Can Ukip give Miliband a scare in Labour's heartland?
In upcoming by-election, Farage aims to prove it's not just Tories at risk – he's targeting Labour too
THE 13 February by-election in the Manchester seat of Wythenshawe and Sale East gives Labour the chance to test-market Ed Balls's 50p tax promise and Ukip the opportunity to give Ed Miliband a major scare in Labour's heartland.
Ukip leader Nigel Farage is promoting his candidate, John Bickley, as a “local boy who really cares about the community he is from”.
Not only was he born on a Wythenshawe council estate and did he attend the local comprehensive, Bickley is from a staunch Labour background, his father having been an active trade union member.
Giving Labour a run for their money is crucial to Farage's strategy. He is fed up with the Tory charge 'Vote Farage, Get Miliband', the suggestion being that by going after disaffected Tory voters he is simply shoring up Labour’s persistent lead in the polls.
Now Farage wants to show that Labour is at risk from Ukip too: that his party's line on immigration and the threat to jobs is as attractive to some traditional Labour supporters as it is to right-wing Tories.
As he told the Daily Telegraph earlier this month, “There are some Labour-held marginals in this country where only Ukip has a chance of beating them, not the Tories. They know the immigration thing is huge with their voters.”
On the basis of recent local election results and opinion polls, Ukip has overtaken the Lib Dems as the third force in British politics.
In the May 2013 local elections, Ukip enjoyed the biggest surge by a fourth party in England since World War Two. Of the 147 Ukip councillors elected, 139 represented gains.
Today, the party is consistently placed third in the opinion polls. Yesterday's Sunday Times YouGov poll had Labour on 39 per cent, Conservatives on 32 per cent, Ukip on 13 per cent and the Lib Dems on nine per cent. The BBC's poll of polls gives exactly the same statistics.
Even in the extraordinarily hostile territory of Scotland, Ukip pushed the Lib Dems into fifth place in this month's Cowdenbeath by-election, which was won by Labour with a 11.25 per cent swing from the Scots Nationalists (but that's another story).
Labour should win the Wythenshawe by-election with ease. Their widely admired MP Paul Goggins, who died earlier this month, had a majority of more than 7,575 over the Conservatives in 2010. Labour have chosen their own local man, Michael Kane, to defend the seat. As the Manchester Evening News reports, he's been a party activist since the age of 18.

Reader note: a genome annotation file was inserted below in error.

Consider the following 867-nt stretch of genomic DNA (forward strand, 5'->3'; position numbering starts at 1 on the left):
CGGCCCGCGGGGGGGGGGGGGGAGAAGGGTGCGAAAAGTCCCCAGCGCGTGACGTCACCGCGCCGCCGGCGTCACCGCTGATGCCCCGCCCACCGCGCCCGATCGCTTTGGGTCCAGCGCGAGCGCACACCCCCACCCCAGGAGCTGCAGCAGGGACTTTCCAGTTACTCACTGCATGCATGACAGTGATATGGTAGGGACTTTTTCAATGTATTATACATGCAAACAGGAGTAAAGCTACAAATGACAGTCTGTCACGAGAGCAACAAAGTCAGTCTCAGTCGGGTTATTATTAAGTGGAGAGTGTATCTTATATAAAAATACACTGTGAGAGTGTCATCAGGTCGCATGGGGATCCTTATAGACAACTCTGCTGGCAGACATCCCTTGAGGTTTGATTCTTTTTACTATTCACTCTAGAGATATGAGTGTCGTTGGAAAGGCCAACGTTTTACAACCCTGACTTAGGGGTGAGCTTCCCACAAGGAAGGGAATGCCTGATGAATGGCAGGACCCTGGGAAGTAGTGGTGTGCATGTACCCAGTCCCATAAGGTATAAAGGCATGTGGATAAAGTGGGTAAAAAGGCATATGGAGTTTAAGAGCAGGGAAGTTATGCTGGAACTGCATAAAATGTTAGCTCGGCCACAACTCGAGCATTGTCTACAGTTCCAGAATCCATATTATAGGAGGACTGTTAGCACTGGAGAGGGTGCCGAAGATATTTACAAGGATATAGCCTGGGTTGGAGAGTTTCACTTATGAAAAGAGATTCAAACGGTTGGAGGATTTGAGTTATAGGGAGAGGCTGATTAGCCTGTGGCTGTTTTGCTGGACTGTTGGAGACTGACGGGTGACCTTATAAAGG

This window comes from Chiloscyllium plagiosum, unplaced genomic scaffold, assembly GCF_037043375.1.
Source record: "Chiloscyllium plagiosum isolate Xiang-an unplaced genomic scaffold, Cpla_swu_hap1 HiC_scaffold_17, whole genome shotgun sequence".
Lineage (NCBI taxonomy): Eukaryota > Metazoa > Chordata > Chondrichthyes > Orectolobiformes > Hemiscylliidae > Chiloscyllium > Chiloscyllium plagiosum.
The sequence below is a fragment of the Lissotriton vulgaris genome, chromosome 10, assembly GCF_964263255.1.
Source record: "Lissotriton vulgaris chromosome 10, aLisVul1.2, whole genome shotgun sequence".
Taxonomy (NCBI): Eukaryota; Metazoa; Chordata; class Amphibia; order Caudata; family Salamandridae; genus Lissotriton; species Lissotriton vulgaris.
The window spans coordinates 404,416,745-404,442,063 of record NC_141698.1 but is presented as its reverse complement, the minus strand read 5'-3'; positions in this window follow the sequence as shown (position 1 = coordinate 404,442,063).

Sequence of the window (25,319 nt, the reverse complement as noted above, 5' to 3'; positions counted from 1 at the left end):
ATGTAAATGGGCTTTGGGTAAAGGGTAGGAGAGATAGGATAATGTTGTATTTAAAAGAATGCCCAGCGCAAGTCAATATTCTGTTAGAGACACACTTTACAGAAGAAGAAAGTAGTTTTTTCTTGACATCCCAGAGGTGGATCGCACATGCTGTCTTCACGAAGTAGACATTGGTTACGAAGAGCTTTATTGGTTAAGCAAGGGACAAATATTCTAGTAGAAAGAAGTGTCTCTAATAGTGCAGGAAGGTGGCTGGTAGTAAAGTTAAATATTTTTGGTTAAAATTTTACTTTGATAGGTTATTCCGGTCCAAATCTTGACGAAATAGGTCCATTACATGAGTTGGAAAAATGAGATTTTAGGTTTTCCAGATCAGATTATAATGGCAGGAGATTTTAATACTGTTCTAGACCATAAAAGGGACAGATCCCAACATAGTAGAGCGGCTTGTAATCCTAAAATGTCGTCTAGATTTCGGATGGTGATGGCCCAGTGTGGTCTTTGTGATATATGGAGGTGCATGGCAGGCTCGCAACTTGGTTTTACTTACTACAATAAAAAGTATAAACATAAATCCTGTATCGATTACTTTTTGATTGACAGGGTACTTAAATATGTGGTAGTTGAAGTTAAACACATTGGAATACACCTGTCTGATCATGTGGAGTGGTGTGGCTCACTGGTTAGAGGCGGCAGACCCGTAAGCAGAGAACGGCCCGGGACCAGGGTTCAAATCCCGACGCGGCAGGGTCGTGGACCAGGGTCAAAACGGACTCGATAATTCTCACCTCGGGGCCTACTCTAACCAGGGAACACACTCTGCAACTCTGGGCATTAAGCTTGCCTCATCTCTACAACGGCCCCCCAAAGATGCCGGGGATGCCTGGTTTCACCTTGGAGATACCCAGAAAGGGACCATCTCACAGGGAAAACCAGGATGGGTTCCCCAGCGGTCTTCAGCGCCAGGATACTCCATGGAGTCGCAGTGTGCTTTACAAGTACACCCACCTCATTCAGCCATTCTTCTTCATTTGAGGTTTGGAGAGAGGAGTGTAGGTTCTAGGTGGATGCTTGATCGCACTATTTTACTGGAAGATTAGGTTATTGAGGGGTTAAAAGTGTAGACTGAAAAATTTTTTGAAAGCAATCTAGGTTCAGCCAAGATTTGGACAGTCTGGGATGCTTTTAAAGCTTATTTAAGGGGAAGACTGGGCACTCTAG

But Farage is clearly hoping to follow the Lib Dems' example and use spectacular upsets at by-elections and local elections to create publicity, excitement and momentum – the strategy that made Lord Rennard a Lib Dem hero before the recent harassment claims shadowed his reputation.
Ukip have a very good chance of coming second ahead of the Conservatives in Wythenshawe: they have notched up five second places in by-elections over the past three years. And the Tories are getting their alibi ready for a poor result, telling The Spectator that because the by-election in is Labour's heartland "nothing less than a convincing Labour win will do".
But the bigger question is whether Ukip could do the unthinkable and beat Labour to win the seat.
There are signs that Labour are nervous about an upset. They have limited Ukip’s time to mobilise by calling the by-election so soon, just five weeks after Goggins's death.
Then there are the "don't be complacent" warnings from northern Labour MPs who have clearly got a whiff of Ukip's appeal to traditional Labour supporters.
John Healey, who was in charge of the party’s campaign in Rotherham, where Ukip amassed a quarter of the vote, says Farage's party is drawing on those people "not bored, but angered by politics".
Writing for PoliticsHome, Healey says Labour must take the Ukip threat seriously and come up with measures to counter them. Crucially, he says, Labour have to show “we understand their concerns". He believes Ed Miliband has made a good start with the cost of living campaign, but thinks there is more to be done.
Another concerned Labour MP is John Mann, who represents the Nottinghamshire constituency of Bassetlaw. He says the threat needs tackling in different ways in different parts of the country. In the industrial North he says there should be billboards “with Farage holding his Thatcher mug, quoting his support for Thatcher’s de-industrialisation – crude but effective. We can expose Ukip for their love of bankers and their hatred of the NHS.”
As a result of such warnings, Labour is testing out specially drafted anti-Ukip leaflets in Wythenshawe which argue that Farage is not on the side of the working class.
The leaflets focus on issues such as Ukip's tax policy, its plans to break up public services and repeal workers' rights, and its attitudes to equal pay. They emphasise how Ukip takes European Union cash, but does not turn up to vote or represent British interests in the European Parliament.
But will this work against a Ukip candidate - Bickley - with impeccable working–class credentials?
One theory, assuming Ukip can come second on 13 February, is that the threat from Farage's party in seats like Wythenshawe is longer-term. If Labour win the 2015 general election and then suffer a typical drop in popularity by the time of the following general election, Ukip will be poised to exploit their weakness.